This before-and-after pair of images of the same patch of ground in front of NASA’s Mars Exploration Rover Opportunity 13 days apart documents the arrival of a bright rock onto the scene. The rover had completed a short drive just before taking the second image, and one of its wheels likely knocked the rock — dubbed “Pinnacle Island” — to this position. The rock is about the size of a doughnut.
The images are from Opportunity’s panoramic camera (Pancam). The one on the left is from 3,528th martian day, or sol, of the rover’s work on Mars — December 26, 2013. The one on the right, with the newly arrived rock, is from Sol 3,540 — January 8, 2014. Much of the rock is bright-toned, nearly white; a portion is deep red in color. Pinnacle Island may have been flipped upside down when a wheel dislodged it, providing an unusual circumstance for examining the underside of a martian rock.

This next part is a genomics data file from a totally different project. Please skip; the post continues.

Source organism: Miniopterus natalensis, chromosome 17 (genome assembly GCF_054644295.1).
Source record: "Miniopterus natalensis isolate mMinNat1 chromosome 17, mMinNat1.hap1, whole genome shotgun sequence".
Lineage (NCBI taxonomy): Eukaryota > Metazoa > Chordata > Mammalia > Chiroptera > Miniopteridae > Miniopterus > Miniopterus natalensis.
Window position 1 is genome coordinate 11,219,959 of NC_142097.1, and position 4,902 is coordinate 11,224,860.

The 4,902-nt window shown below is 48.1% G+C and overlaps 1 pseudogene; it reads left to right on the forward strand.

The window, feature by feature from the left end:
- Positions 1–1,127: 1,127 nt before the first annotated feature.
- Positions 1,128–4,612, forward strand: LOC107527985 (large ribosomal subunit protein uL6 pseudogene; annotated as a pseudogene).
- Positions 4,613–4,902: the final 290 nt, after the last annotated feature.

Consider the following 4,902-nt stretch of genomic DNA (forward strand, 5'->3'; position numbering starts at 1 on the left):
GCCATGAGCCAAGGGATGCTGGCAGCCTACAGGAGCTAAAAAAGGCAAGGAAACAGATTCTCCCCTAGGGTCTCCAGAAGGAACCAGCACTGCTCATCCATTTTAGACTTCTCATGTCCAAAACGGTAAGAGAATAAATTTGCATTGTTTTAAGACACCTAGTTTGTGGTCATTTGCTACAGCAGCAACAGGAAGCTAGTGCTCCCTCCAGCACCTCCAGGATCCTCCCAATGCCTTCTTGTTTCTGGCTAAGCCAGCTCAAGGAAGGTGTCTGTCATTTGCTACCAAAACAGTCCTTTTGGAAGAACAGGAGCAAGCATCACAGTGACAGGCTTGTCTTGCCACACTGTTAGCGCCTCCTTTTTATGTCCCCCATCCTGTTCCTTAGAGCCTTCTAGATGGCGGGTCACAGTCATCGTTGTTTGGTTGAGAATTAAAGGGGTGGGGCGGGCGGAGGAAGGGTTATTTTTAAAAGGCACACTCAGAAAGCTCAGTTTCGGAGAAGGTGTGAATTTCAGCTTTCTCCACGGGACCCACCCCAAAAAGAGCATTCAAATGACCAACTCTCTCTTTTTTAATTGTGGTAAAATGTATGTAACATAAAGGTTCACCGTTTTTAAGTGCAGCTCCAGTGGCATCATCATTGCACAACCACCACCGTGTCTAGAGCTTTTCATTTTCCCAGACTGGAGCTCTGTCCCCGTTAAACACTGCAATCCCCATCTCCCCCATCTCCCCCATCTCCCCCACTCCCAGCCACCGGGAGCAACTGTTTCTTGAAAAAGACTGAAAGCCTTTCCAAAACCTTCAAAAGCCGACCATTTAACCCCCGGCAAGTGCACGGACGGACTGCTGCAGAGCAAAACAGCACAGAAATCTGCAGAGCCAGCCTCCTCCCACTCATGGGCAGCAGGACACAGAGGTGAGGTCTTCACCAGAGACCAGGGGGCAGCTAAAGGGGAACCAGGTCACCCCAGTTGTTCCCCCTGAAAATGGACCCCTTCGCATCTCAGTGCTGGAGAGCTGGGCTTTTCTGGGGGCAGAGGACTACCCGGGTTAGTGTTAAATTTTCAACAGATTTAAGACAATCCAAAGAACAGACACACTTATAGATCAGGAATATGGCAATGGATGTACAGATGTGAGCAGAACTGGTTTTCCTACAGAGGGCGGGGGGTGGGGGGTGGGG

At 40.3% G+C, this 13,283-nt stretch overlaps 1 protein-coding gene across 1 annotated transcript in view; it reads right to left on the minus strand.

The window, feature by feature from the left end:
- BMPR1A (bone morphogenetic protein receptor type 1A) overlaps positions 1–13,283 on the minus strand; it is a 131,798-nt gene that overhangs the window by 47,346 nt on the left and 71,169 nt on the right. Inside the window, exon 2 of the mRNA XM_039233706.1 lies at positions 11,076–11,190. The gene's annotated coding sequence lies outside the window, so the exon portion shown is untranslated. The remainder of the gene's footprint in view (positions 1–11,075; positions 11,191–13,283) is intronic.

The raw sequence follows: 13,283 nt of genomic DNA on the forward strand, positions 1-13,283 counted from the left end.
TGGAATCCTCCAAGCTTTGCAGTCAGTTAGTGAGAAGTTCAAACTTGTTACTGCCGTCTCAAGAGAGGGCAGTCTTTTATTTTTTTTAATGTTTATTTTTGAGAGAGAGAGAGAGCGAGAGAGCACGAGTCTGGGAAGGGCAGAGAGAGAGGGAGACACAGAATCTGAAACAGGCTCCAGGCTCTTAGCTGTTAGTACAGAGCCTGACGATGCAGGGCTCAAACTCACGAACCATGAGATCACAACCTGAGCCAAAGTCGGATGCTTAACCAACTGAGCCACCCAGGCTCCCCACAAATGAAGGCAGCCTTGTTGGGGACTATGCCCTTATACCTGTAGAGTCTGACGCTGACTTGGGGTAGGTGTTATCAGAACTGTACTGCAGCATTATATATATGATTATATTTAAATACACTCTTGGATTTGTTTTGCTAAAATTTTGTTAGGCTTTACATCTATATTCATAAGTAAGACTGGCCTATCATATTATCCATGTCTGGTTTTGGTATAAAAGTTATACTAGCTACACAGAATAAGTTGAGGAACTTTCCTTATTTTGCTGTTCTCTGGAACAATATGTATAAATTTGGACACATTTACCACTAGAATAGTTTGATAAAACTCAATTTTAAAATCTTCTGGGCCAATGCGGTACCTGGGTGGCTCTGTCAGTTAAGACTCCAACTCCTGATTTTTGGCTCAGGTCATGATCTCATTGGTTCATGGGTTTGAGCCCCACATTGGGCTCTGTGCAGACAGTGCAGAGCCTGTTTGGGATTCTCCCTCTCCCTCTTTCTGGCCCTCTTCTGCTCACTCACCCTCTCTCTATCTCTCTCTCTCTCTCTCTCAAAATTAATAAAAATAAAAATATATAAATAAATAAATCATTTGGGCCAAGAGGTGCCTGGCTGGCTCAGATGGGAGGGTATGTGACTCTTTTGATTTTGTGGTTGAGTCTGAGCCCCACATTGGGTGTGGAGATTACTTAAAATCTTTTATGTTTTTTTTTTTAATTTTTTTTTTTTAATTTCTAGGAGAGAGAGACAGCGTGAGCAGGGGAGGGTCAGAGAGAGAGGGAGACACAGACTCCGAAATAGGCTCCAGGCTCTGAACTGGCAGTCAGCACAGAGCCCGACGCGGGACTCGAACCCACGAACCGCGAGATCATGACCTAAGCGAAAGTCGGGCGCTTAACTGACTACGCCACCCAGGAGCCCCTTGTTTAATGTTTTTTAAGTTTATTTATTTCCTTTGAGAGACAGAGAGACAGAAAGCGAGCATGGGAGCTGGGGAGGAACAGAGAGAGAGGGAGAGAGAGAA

The site is on “Murray Ridge,” a section of the rim of Endeavour Crater where Opportunity is working on north-facing slopes during the rover’s sixth martian winter.